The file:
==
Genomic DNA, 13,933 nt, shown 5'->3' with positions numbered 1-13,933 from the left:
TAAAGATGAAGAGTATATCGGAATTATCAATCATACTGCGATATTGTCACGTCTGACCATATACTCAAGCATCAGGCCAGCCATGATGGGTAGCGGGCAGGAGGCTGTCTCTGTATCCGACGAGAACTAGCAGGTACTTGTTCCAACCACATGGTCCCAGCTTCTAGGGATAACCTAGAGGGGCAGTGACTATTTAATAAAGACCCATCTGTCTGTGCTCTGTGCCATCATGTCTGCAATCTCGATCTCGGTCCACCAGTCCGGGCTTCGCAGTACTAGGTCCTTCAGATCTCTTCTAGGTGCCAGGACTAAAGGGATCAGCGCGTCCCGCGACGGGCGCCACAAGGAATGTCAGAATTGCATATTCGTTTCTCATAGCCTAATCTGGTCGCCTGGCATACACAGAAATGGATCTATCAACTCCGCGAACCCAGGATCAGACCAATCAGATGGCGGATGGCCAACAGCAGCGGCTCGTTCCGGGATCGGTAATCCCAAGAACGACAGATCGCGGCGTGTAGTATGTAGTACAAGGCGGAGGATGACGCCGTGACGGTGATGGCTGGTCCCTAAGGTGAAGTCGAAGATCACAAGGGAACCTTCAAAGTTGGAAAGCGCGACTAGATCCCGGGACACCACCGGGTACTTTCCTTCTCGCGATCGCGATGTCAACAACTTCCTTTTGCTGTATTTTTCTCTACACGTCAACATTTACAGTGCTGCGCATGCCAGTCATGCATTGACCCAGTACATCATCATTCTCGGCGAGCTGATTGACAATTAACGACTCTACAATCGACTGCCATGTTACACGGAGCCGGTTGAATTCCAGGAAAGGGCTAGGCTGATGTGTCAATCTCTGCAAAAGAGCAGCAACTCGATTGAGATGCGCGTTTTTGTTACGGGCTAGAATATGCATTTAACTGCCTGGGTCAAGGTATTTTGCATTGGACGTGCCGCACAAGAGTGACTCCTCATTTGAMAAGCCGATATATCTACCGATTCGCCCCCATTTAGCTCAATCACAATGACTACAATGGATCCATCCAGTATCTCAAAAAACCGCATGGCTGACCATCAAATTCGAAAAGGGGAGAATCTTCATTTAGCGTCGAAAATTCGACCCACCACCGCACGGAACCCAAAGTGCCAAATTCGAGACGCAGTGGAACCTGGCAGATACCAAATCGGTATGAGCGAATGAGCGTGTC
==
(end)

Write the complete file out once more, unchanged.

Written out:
Genomic DNA, 13,933 nt, shown 5'->3' with positions numbered 1-13,933 from the left:
TAAAGATGAAGAGTATATCGGAATTATCAATCATACTGCGATATTGTCACGTCTGACCATATACTCAAGCATCAGGCCAGCCATGATGGGTAGCGGGCAGGAGGCTGTCTCTGTATCCGACGAGAACTAGCAGGTACTTGTTCCAACCACATGGTCCCAGCTTCTAGGGATAACCTAGAGGGGCAGTGACTATTTAATAAAGACCCATCTGTCTGTGCTCTGTGCCATCATGTCTGCAATCTCGATCTCGGTCCACCAGTCCGGGCTTCGCAGTACTAGGTCCTTCAGATCTCTTCTAGGTGCCAGGACTAAAGGGATCAGCGCGTCCCGCGACGGGCGCCACAAGGAATGTCAGAATTGCATATTCGTTTCTCATAGCCTAATCTGGTCGCCTGGCATACACAGAAATGGATCTATCAACTCCGCGAACCCAGGATCAGACCAATCAGATGGCGGATGGCCAACAGCAGCGGCTCGTTCCGGGATCGGTAATCCCAAGAACGACAGATCGCGGCGTGTAGTATGTAGTACAAGGCGGAGGATGACGCCGTGACGGTGATGGCTGGTCCCTAAGGTGAAGTCGAAGATCACAAGGGAACCTTCAAAGTTGGAAAGCGCGACTAGATCCCGGGACACCACCGGGTACTTTCCTTCTCGCGATCGCGATGTCAACAACTTCCTTTTGCTGTATTTTTCTCTACACGTCAACATTTACAGTGCTGCGCATGCCAGTCATGCATTGACCCAGTACATCATCATTCTCGGCGAGCTGATTGACAATTAACGACTCTACAATCGACTGCCATGTTACACGGAGCCGGTTGAATTCCAGGAAAGGGCTAGGCTGATGTGTCAATCTCTGCAAAAGAGCAGCAACTCGATTGAGATGCGCGTTTTTGTTACGGGCTAGAATATGCATTTAACTGCCTGGGTCAAGGTATTTTGCATTGGACGTGCCGCACAAGAGTGACTCCTCATTTGAMAAGCCGATATATCTACCGATTCGCCCCCATTTAGCTCAATCACAATGACTACAATGGATCCATCCAGTATCTCAAAAAACCGCATGGCTGACCATCAAATTCGAAAAGGGGAGAATCTTCATTTAGCGTCGAAAATTCGACCCACCACCGCACGGAACCCAAAGTGCCAAATTCGAGACGCAGTGGAACCTGGCAGATACCAAATCGGTATGAGCGAATGAGCGTGTC